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Arthroscopic repair of combined Bankart and SLAP lesions: operative techniques and clinical results.

Cho HL, Lee CK, Hwang TH, Suh KT, Park JW - Clin Orthop Surg (2010)

Bottom Line: We compared the results with the isolated Bankart lesion.VAS for pain was decreased from preoperative 4.9 to postoperative 1.9.There were no specific complication and no significant limitation of motion more than 10 degree at final follow-up.

View Article: PubMed Central - PubMed

Affiliation: Department of Orthopaedic Surgery, Good Samsun Hospital, Busan, Korea.

ABSTRACT

Background: To evaluate the clinical results and operation technique of arthroscopic repair of combined Bankart and superior labrum anterior to posterior (SLAP) lesions, all of which had an anterior-inferior Bankart lesion that continued superiorly to include separation of the biceps anchor in the patients presenting recurrent shoulder dislocations.

Methods: From May 2003 to January 2006, we reviewed 15 cases with combined Bankart and SLAP lesions among 62 patients with recurrent shoulder dislocations who underwent arthroscopic repair. The average age at surgery was 24.2 years (range, 16 to 38 years), with an average follow-up period of 15 months (range, 13 to 28 months). During the operation, we repaired the unstable SLAP lesion first with absorbable suture anchors and then also repaired Bankart lesion from the inferior to superior fashion. We analyzed the preoperative and postoperative results by visual analogue scale (VAS) for pain, the range of motion, American Shoulder and Elbow Surgeon (ASES) and Rowe shoulder scoring systems. We compared the results with the isolated Bankart lesion.

Results: VAS for pain was decreased from preoperative 4.9 to postoperative 1.9. Mean ASES and Rowe shoulder scores were improved from preoperative 56.4 and 33.7 to postoperative 91.8 and 94.1, respectively. There were no specific complication and no significant limitation of motion more than 10 degree at final follow-up. We found the range of motions after the arthroscopic repair in combined lesions were gained more slowly than in patients with isolated Bankart lesions.

Conclusions: In recurrent dislocation of the shoulder with combined Bankart and SLAP lesion, arthroscopic repair using absorbable suture anchors produced favorable clinical results. Although it has technical difficulty, the concomitant unstable SLAP lesion should be repaired in a manner that stabilizes the glenohumeral joint, as the Bankart lesion can be repaired if the unstable SLAP lesion is repaired first.

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Related in: MedlinePlus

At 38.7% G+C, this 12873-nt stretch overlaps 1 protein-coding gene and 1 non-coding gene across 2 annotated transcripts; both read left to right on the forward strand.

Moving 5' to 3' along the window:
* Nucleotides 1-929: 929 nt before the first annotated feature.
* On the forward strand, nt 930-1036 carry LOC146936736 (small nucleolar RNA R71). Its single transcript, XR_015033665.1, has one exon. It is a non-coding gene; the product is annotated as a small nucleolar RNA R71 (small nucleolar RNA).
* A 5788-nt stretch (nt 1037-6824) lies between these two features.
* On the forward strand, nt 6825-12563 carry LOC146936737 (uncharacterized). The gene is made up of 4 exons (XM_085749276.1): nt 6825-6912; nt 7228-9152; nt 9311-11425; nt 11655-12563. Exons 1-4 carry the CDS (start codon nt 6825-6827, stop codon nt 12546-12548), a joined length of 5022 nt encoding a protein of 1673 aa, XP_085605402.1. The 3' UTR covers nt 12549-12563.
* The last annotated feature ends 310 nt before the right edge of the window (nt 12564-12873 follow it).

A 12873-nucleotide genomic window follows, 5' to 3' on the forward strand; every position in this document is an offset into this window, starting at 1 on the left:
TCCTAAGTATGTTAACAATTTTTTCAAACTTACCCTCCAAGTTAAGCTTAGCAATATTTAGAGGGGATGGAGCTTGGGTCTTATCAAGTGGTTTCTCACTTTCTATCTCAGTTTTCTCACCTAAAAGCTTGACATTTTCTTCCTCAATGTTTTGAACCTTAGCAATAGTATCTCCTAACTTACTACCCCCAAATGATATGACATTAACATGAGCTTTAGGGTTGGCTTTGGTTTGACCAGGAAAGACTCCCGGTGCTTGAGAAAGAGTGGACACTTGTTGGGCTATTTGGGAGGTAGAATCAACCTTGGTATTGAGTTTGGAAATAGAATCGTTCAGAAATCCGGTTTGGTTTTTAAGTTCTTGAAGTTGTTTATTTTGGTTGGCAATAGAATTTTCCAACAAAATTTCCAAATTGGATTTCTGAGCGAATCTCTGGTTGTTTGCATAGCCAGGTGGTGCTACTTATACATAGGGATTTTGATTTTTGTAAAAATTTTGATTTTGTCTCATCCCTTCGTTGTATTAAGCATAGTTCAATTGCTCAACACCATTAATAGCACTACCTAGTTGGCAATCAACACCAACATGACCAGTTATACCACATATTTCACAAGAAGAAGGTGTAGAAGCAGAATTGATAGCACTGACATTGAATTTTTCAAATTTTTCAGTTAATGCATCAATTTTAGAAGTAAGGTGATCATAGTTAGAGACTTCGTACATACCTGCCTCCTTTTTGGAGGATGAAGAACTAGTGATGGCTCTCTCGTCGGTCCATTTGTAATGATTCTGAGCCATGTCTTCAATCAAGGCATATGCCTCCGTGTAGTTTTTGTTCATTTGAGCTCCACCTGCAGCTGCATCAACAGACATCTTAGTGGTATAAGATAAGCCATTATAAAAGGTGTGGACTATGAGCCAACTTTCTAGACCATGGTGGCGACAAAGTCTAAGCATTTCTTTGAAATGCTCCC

MRI findings showing the Bankart lesion (A) and the superior labrum anterior to posterior lesion (B).
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Figure 1: MRI findings showing the Bankart lesion (A) and the superior labrum anterior to posterior lesion (B).

Mentions: From May 2003 to January 2006, 62 patients underwent arthroscopic repair for recurrent shoulder dislocation at our institution and were followed for more than 12 months. There were 15 patients with arthroscopically confirmed combined Bankart and type II SLAP lesions; the patient cases were reviewed retrospectively. All of the subjects were males with a mean age of 24.2 years (range, 16 to 38 years) and the mean postoperative follow-up period was 15 months (range, 13 to 28 months). There were in 9 cases of the shoulder affected being on the dominant and 6 cases with the affected shoulder on the non-dominant side. All of the patients had greater than 10 experiences of shoulder dislocation. The mean interval from initial dislocation to the index operation was 34 months (range, 21 to 56 months). The clinical outcomes in terms of postoperative pain and range of motion recovery were compared to 15 of the 62 patients, who were selected as the control group. The patients in the control group had isolated Bankart lesions without type II SLAP lesions and were male. The affected shoulder was on the dominant side in 11 cases. The mean age was 24.6 years (range, 18 to 35 years) and the mean postoperative follow-up period was 22 months (range, 21 to 34 months). The preoperative physical tests included the anterior apprehension test, relocation test, O'Brien test, and biceps load test (Table 1). For the identification of osseous lesions, we took anteroposterior, axillary, Stryker notch, and West Point radiographs. There were no osseous Bankart lesions, while there were noted Hill-Sach lesions. In all cases, a Bankart lesion and a SLAP lesion was observed on the horizontal MRI and the coronal MRI, respectively (Fig. 1).